You'll have to translate it yourself if you don't understand french.

In brief, the Daila Lama is partly financed by the C.I.A and personaly profits from the funds.

I've no problem with this, after all it's only human !
Coel Hellier - on 19 Nov 2012
In reply to David Martin:

> Is it possible to summarise the key points of the book that detract from the "great and
> benevolent man" view?

Surely it is relatively easy to appear "great and benevolent" if you only have to swan around the world appearing so, and don't have to actually run anything or do anything or come up with any actual policies or make compromises, etc. I'm sure many politicians, Blair and Cameron for example, could appear nice and benevolent if they didn't have to have any policies or run anything.
Timmd on 19 Nov 2012
In reply to Coel Hellier:
> (In reply to David Martin)

> Surely it is relatively easy to appear "great and benevolent" if you only have to swan around the world appearing so, and don't have to actually run anything or do anything or come up with any actual policies or make compromises, etc. I'm sure many politicians, Blair and Cameron for example, could appear nice and benevolent if they didn't have to have any policies or run anything.

Which presupposes that he's actually allowed to enter Tibet by the Chinese to run things there, he has always spoken of a middle path or a compromise, where Tibet is still a part of China but governed by Tibetans, and for what it's worth the Tibetan Government in Exile has members hwich are democratically elected.

The government in Beijing has built a 'retirement palace' for him in Beijing, but he's not allowed to enter Tibet.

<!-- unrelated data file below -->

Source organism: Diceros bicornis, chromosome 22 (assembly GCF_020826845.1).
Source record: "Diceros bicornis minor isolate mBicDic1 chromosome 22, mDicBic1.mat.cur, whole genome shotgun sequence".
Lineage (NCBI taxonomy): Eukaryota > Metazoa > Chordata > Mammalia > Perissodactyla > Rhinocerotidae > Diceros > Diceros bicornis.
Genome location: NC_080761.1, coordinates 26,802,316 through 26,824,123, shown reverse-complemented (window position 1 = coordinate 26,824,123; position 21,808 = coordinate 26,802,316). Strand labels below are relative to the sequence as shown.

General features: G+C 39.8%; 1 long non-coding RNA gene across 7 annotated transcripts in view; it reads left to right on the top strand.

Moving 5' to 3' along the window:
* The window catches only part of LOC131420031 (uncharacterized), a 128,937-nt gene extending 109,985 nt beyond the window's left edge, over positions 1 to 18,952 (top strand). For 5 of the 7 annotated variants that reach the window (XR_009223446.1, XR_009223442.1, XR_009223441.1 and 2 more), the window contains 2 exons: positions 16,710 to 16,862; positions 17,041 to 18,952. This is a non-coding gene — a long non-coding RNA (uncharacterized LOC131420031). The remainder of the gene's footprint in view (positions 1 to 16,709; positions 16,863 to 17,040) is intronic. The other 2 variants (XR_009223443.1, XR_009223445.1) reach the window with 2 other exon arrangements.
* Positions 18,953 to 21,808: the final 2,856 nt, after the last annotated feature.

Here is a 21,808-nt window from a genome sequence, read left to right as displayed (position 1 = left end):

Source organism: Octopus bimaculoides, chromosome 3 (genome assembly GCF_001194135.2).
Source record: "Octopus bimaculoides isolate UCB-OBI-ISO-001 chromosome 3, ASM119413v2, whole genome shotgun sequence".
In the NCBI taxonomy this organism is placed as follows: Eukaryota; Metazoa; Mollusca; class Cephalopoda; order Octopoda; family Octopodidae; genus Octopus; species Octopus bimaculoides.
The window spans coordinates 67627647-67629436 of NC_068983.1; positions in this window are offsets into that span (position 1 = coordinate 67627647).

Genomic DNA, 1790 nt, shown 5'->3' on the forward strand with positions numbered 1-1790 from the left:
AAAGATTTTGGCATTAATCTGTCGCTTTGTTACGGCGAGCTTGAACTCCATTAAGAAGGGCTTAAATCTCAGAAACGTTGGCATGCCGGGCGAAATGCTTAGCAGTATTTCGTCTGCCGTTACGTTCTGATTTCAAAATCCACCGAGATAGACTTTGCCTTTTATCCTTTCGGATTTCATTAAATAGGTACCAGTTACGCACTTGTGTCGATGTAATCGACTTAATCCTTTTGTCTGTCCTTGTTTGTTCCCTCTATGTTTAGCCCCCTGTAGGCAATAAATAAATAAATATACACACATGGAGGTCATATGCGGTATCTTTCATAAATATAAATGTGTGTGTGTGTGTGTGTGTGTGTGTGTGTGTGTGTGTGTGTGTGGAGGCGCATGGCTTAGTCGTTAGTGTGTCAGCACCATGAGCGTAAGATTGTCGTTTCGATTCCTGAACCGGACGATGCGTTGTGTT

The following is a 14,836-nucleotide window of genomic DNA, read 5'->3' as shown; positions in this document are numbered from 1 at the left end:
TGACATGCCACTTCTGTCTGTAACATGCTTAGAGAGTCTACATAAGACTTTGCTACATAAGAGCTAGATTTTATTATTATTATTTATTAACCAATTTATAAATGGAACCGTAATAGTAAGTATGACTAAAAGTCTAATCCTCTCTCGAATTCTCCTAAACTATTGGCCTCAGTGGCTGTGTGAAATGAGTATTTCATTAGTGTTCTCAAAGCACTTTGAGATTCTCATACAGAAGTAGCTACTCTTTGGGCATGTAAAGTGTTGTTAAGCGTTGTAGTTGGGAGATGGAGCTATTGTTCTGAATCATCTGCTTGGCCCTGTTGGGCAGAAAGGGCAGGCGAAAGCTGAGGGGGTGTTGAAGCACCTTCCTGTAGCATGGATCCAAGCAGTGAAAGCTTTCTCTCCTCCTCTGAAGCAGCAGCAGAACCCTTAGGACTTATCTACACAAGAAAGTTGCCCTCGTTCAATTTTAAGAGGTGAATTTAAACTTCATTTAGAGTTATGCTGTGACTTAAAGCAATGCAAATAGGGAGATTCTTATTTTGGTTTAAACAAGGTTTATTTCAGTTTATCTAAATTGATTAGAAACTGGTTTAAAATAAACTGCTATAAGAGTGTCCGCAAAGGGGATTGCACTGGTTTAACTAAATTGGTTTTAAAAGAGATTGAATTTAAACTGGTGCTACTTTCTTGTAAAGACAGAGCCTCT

His late brother wanted Tibetans to take up arms against the Chinese, where the DL has always favoured peace. At the moment Tibetans who otherwise would be taking up arms or engaging in what some might call terrorism against Chinese rule, don't do because of the DL not being in favour of this.

Apparently he's sometimes prone to being grumpy, and has commented on both holes not being appropriate when it comes to people having sex, which is open to interpretation, some gay people don't like it up there either, despite common perceptions to the contrary. He's as human as all people are, but he has always called for peacefullness and people attempting to understand each other as well, while not perfect I think he has some very positive qualities as well.
Timmd on 19 Nov 2012
In reply to Timmd:By saying it's open to interpretation, I just mean i'm not trying to guess what's going on psychologically/personally with the DL. It'd be impossible to know.
Ramblin dave - on 19 Nov 2012
In reply to Pyreneenemec:
> (In reply to mypyrex)
>
> There is a much less discussed darker side to His Holiness.

I know the Red Bull thing was a fiasco, but hasn't he pretty much redeemed himself by going back and freeing it after the bolts were chopped?